Sunday, July 15, 2012

Baking with Yeast Dough

I have a love/hate relationship with yeast dough.  I love items like bread, cinnamon rolls, and the such, but yeast dough can be so temperamental.

Don't those look heavenly?!?!?

Yesterday I discovered this fabulous recipe that is pretty much fool proof! This one is for cinnamon rolls.

9 c. flour2/3 c. sugar1 1/2 c. water - warm4 eggs, beaten1 1/2 c. milk, scalded2 tsp. salt2 pkg. yeast

By scaled milk, it means heat it until it's about 115 - 120 degrees.  This is VERY important, because that's what helps it react with the yeast.  Get a thermometer for food if you don't have one.  It will help quite a bit. 

Put flour into large Tupperware bowl. Mix other ingredients in another bowl. Make well in flour; pour in ingredients and seal lid - "burp." Let rise until lid pops off. Add 2 sticks butter (melted); mix well and seal lid - "burp." Let rise until lid pops off.

On floured board, knead lightly. Roll out. Spread butter, sugar and cinnamon. Slice into rolls. Place in greased 9 x 13 inch pan. Let rise. Bake at 375 degrees for 25 to 30 minutes.

Really.  That's it.  No "punching down" or greasing bowls or anything like that.  The lid really does pop off.  I didn't use a Tupperware brand bowl, but my lid still popped off.

This does make a gooier dough than a traditional kneaded dough.  It will stick to your fingers and the bowl, but it really does bake up beautifully.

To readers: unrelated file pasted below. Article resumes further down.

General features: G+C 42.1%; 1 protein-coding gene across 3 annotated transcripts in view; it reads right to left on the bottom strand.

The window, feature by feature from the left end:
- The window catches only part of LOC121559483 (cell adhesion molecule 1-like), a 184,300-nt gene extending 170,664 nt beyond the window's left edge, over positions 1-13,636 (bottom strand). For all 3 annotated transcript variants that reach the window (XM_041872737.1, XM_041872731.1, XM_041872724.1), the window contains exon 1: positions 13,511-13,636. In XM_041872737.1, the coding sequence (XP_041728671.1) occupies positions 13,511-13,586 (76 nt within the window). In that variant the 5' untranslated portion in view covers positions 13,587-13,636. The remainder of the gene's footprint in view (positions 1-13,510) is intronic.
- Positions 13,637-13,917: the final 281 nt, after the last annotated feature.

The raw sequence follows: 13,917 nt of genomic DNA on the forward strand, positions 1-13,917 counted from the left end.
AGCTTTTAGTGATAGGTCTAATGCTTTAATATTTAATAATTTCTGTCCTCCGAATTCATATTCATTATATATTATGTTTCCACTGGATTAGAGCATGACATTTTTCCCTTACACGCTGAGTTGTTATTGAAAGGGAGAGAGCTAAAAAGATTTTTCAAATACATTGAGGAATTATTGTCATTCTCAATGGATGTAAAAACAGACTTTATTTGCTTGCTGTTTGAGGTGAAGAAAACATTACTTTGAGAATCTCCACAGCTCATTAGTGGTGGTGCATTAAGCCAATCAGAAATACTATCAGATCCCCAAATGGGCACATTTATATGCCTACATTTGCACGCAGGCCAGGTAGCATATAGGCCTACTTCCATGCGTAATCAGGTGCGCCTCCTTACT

If you like raisins, them in.  If you want to make raisin bread, just divide it into smaller sections and still roll it up like it does for the cinnamon roll, then place it in a loaf pan and bake.  

It is so easy.  For the first time I had no problems with baking with yeast.  

Bake on friends.  Bake on!


  1. Hi Kelly, I NEED to make a couple of "crucial" comments here. I bake yeast breads ALL the time and have not had any problems for a looooong time. The one key thing most people do that causes their dough to fail to rise is put the yeast in liquid that is too hot. I agree that it is really important to heat the milk to 115-120 b/ it deactivates the amylase and allows better rising, but theMOST important thing is to let the milk cool b4 adding the yeast. I always let it cool to room temp. Also, fermenting the dough longer @ a cooler temp improves the flavor exponentially! Sorry, I HAD to comment.

  2. Thanks for the comment! I have always struggled with yeast dough. I know you are an amazing bread baker, even though you've never shared with me, because I've heard about it from our mutual daughter. I'll take any tips!! This recipe is one of the rare times I haven't had issues.